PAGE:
Meet Kathy Hochul, New York’s Next Governor with a ‘Progressive Record’

New York Lt. Gov. Kathy Hochul (D) is set to take the reigns as the Empire State’s chief executive in 11 days after disgraced New York Gov. Andrew Cuomo (D) announced his resignation following an investigation that found he sexually harassed multiple women.

On a minimum wage increase:

During an appearance at the National Constitution Center’s 100th anniversary celebration of the 19th amendment, which included a forum titled “Women Leading Change: Forum Voting Rights Onward,” Hochul insisted “there should be a higher minimum wage.”

“There should be a higher minimum wage,” Hochul said. “We have a $15 minimum wage in the state of New York. We lift so many people out of poverty by that one move, the majority of whom are women.”

On equal rights for women:

During a 2016 forum titled “LEADERSHIP: Creating the Future for Women, Leveraging 2020 to Change the Game,” Hochul claimed, under Cuomo’s leadership at the time that he was “committed to women’s issues,” saying the women in the state should not take his leadership “for granted.” Under Cuomo’s guidance, Hochul also touted New York laws designed to protect women, saying the state has the “toughest laws on sexual assault in the nation, under this governor.”

The following year, while delivering the keynote address at City & State’s “New York State of Women” 2017 event, Hochul furthered her appreciation for Cuomo’s leadership regarding women’s rights and access to abortion, saying many would believe Cuomo is a “woman himself.”

“Our fight for reproductive health, you would think your governor was a woman himself,” Hochul said as she gushed over Cuomo. “Seriously. … He talks about issues that women talk about all the time as well.”

Hochul also started that she believes “money is a barrier to women,” saying a lot of women have “female friends, but they don’t control the pocketbook … they don’t have the resources that the men do.”

Hochul has also claimed that women struggle more in society with asking for money, particularly when campaigning for certain positions. “Women are more uncomfortable — I hate to admit this — asking for money to do the fundraising, so this is one of the barriers,” she said in 2016.

On race in America:

According to the 2020 National Constitution Center’s discussion with Hochul, her parents, John and Patricia Courtney, worked to integrate her “lily white neighborhood” and celebrated the fact that she and her family “had African Americans on our front porch.”

In June of 2020, following the death of George Floyd in Minnesota, Hochul took to Twitter to lend her support for the Black Lives Matter movement.

“I realize that my voice is not the important one right now,” Hochul wrote in the tweet. “I’m here to listen, and will use my platform to help promote other voices speaking up against systematic racism and injustice. Black lives matter.”

“We need more empathy and compassion, and that starts with listening to and hearing one another,” she added.

On Planned Parenthood and abortion:

In a 2015 video ad from Planned Parenthood, Hochul said, “I am proud to stand with Planned Parenthood,” claiming the “organization has provided quality, confidential healthcare to millions of women across this country.” Hochul also said that Americans should “ensure that service continues,” defending the organization from the backlash it faces.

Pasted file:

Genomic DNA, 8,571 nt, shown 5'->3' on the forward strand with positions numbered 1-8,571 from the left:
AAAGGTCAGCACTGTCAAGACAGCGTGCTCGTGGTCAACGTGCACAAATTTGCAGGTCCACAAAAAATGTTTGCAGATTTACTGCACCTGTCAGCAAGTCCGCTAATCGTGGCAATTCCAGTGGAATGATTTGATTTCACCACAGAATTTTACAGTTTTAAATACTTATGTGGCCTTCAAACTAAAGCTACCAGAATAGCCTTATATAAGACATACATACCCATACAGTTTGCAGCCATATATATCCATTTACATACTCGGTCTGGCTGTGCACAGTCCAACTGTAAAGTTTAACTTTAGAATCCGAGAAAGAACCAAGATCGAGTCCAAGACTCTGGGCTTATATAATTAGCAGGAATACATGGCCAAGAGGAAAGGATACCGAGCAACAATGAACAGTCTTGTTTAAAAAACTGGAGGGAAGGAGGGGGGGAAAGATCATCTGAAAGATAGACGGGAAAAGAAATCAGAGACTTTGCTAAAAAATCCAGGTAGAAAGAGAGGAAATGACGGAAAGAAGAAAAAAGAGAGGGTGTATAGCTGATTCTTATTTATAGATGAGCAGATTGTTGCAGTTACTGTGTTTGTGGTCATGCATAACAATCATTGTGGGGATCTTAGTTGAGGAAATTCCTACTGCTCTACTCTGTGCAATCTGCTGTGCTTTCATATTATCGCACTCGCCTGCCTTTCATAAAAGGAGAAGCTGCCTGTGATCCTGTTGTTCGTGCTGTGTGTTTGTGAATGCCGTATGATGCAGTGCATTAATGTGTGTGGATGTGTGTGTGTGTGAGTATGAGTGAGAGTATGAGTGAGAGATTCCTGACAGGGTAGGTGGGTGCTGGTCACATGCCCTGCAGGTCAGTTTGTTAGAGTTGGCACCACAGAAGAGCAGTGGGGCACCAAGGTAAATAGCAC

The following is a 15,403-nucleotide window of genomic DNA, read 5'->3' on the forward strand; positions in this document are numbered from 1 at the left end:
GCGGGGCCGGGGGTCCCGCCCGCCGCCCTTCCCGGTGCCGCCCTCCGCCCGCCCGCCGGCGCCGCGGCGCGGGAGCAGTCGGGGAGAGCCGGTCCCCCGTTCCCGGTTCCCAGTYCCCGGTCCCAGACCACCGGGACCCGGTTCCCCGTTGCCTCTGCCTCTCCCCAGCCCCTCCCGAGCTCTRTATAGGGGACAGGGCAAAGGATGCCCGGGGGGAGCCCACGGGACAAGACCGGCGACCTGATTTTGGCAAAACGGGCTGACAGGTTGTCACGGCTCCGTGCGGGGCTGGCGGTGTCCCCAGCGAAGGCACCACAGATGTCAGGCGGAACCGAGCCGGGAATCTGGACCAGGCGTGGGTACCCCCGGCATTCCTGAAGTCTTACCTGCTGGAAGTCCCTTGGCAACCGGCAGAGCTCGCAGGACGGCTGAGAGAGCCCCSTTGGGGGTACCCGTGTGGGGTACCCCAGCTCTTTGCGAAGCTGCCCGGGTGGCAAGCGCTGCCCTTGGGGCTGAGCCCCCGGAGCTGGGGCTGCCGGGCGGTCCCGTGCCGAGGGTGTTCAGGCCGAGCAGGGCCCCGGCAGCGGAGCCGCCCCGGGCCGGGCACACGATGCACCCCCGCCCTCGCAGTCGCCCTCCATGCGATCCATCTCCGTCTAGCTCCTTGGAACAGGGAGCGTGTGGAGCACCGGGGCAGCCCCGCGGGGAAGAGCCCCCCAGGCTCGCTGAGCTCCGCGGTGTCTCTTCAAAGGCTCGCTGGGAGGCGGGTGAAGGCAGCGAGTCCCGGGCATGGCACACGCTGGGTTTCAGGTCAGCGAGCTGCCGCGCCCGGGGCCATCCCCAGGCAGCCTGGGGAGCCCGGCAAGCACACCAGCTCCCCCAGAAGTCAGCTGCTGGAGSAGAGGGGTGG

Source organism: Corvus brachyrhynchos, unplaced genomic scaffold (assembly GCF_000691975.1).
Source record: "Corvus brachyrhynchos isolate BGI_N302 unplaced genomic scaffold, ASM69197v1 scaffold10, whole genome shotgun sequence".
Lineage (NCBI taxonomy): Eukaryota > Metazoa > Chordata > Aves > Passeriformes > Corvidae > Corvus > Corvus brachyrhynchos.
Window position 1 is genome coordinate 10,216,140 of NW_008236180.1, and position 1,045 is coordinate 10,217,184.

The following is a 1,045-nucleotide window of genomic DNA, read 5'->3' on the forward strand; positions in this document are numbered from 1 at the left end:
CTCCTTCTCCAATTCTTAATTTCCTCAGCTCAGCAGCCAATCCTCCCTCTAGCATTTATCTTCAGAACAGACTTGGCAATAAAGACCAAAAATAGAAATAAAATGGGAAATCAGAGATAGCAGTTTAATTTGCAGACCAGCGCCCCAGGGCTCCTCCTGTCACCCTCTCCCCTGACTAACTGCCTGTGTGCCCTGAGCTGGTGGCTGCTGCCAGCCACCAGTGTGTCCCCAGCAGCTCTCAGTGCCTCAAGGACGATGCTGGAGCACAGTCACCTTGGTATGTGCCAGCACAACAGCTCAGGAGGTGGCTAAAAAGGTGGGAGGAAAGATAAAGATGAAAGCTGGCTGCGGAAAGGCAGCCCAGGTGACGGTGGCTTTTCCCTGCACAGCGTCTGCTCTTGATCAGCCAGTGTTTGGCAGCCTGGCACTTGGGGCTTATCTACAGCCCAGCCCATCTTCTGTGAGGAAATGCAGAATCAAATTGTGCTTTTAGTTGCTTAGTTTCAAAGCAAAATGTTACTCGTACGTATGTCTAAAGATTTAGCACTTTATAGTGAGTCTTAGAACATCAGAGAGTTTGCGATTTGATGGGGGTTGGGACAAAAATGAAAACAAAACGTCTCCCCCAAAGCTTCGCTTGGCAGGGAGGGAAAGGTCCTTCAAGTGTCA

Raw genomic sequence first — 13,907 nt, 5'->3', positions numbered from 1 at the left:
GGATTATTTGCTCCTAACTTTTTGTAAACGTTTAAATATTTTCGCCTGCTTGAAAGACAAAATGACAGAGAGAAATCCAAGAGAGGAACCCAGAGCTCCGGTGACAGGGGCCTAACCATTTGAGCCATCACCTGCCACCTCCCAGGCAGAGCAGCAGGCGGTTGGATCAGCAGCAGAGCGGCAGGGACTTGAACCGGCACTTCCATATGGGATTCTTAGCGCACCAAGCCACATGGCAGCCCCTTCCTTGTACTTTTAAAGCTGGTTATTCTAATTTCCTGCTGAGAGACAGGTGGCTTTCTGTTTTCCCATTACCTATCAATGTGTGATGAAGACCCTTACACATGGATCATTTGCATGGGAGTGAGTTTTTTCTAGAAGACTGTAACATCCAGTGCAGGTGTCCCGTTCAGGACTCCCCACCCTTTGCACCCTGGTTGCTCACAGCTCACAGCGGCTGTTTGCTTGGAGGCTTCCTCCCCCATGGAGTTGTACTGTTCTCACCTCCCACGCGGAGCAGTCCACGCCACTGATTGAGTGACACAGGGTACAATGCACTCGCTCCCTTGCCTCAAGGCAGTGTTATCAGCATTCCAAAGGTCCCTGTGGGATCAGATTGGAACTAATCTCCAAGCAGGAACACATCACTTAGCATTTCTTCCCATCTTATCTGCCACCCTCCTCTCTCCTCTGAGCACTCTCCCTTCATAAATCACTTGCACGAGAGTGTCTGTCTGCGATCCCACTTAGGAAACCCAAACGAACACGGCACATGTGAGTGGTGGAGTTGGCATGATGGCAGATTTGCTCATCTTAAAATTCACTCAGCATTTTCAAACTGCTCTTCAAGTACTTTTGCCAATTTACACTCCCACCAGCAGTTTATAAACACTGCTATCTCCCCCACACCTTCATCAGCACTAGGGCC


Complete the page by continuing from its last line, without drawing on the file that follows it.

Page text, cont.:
Hochul has often voiced her support for women seeking to terminate their pregnancies. In the same video from Planned Parenthood, an organization she received an endorsement from in 2018, Hochul said support for the organization is imperative so that “every woman can have the right to choose.”

During her 2017 keynote address at the “New York State of Women” event, Hochul reiterated her support for Planned Parenthood, saying the state was “doubling down in our own state to protect reproductive rights, protect Planned Parenthood, and protect access to good healthcare.”

Other issues:

During a September 2019 interview with WETM 18, Hochul stated her support for restrictions on flavored e-cigarettes, which have been popularized in America. According to Hochul, e-cigarettes created a “cataclysmic effect” in New York and are “detrimental to children” who “should not be inhaling these toxic vapors.”

Hochul, a longtime supporter of former President Barack Obama, said she stood with him “when he needed my vote to make sure we could keep the Affordable Care Act.”

Hochul also touted her “progressive record” in a 2014 campaign video for lieutenant governor, voicing support for the SAFE Act, which included an “assault weapons” ban, a gun registration scheme, a “high capacity” magazine ban, expanded background checks, and the DREAM Act, which gives residency and rights to young illegal aliens living in America. “I never backed down from our core, Democratic values,” Hochul said in the clip. “Pro-choice, pro-marriage equality, and pro-worker values.”

Following Cuomo’s resignation announcement, Hochul issued a tweet, announcing her support for his decision.

“I agree with Governor Cuomo’s decision to step down,” Hochul wrote. “It is the right thing to do and in the best interest of New Yorkers.”

“As someone who has served at all levels of government and is next in the line of succession, I am prepared to lead as New York State’s 57th Governor,” she added.

Hochul, one of six children, is married to Bill Hochul, a lawyer who served as United States attorney for the Western District of New York from 2010 to 2016. She also has two adult children, both of whom she claimed last year “have a strong social conscience” and are “part of the marches in Washington,” specifically for “climate change” and “gun issues.”

Follow Kyle on Twitter @RealKyleMorris and Facebook.


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